Sunoco, Inc. recorded net income of US$204 mln ($1.74 per share diluted) for the Q4 2008 compared to a net loss of US$9 mln ($0.08 per share diluted) for same quarter previous year. Excluding special items, the company posted income of US$313 mln ($2.68 per share diluted) for Q4 2008 versus US$23 mln ($0.20 per share diluted) for the same period a year ago. For FY2008, Sunoco's net income stood at US$776 mln ($6.63 per share diluted) against US$891 mln ($7.43 per share diluted) for the FY2007. Excluding special items, income for 2008 was US$874 mln ($7.46 per share diluted) versus US$833 mln ($6.94 per share diluted) for the FY2007. "While the slowing U.S. economy and declining gasoline demand led to lower refining margins during 2008, a record contribution from our non-refining businesses resulted in year-over-year operating earnings growth for Sunoco. In addition, despite the sharp decline in crude oil prices in the second half of the year that resulted in a significant increase in working capital requirements," said Lynn Elsenhans, Sunoco's Chairman and Chief Executive Officer.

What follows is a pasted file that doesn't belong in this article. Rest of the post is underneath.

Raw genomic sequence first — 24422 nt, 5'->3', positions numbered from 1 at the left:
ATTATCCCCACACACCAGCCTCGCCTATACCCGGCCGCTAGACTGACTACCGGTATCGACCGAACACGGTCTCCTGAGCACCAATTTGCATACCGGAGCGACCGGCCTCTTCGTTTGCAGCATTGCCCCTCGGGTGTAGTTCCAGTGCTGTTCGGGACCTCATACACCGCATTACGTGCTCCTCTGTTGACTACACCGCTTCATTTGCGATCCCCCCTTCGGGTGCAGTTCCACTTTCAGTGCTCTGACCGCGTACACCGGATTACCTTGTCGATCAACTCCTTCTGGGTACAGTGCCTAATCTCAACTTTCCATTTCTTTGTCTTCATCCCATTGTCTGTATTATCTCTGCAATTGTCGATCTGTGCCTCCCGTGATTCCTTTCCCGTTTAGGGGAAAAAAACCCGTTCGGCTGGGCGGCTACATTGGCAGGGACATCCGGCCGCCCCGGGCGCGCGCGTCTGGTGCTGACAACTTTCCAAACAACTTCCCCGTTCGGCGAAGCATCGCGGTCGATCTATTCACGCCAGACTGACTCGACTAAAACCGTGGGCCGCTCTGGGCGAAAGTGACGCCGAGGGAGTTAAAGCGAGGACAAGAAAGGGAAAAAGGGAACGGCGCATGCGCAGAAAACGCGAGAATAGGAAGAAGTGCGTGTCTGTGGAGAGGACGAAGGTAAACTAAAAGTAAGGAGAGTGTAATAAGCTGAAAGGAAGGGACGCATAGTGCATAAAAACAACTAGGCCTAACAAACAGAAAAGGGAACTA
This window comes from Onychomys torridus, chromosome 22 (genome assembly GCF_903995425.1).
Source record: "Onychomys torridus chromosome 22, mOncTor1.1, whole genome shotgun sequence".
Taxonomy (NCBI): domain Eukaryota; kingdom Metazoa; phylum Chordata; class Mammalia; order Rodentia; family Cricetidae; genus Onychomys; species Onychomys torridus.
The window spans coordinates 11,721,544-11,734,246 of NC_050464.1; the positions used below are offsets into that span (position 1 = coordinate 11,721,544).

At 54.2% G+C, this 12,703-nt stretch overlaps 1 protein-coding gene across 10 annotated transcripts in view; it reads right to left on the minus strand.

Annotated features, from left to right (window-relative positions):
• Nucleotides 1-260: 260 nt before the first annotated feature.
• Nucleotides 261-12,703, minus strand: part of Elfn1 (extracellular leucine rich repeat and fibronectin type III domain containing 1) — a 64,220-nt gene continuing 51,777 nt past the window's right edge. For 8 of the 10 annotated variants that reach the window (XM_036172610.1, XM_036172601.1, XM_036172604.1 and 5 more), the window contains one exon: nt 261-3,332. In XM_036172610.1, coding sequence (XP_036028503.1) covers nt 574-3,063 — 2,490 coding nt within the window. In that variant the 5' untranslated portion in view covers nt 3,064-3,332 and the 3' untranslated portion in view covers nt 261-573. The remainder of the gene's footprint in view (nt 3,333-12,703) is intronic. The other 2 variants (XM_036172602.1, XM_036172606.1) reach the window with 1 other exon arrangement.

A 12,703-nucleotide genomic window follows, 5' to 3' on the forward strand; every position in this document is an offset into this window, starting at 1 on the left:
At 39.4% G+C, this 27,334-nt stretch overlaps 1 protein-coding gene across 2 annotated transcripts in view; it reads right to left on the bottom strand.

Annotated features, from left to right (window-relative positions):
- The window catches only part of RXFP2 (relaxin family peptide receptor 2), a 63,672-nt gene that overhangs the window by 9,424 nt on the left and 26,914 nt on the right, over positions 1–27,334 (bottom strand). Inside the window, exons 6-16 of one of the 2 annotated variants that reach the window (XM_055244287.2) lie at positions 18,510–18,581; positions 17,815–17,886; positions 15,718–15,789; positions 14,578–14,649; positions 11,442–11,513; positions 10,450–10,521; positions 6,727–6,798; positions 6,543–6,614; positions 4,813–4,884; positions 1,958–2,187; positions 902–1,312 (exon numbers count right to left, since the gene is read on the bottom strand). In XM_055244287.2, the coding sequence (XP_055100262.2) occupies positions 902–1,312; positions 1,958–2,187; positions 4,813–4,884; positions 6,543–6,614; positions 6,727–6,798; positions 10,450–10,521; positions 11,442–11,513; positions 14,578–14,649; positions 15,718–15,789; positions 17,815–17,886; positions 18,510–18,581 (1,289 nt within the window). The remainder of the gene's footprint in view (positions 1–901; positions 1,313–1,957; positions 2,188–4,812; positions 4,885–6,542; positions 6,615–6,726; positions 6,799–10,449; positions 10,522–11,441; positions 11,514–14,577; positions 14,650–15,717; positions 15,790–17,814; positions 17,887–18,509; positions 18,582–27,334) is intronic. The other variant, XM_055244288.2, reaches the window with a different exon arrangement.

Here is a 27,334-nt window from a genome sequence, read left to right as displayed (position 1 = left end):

The company's Chemicals segment had a loss of US$4 mln in last quarter of 2008 versus a loss of US$2 mln in the prior-year period mainly attributable to a US$12 mln after-tax provision to write down Chemicals' polymers inventory to market value. Although the feedstock costs for quarter declined, chemicals margins exited 2008 under considerable pressure owing to a low industry demand. Sunoco's Refining and Supply segment earnings increased to US$182 mln for the Q4 2008 versus US$43 mln in Q4 2007 due to reduced industry production related to hurricane activity and falling crude oil prices that led to higher realized margins early in the quarter. Further, the company's Retail Marketing, Logistics and Coke segment posted strong YOY earnings for the quarter.
As far as future outlook is concerned, Elsenhans says, "As we enter 2009, we expect a challenging market for petroleum and chemical products that reflects continued economic weakness and additional global supply. However, our non-refining businesses should continue to provide a solid base of earnings and operating cash flow. "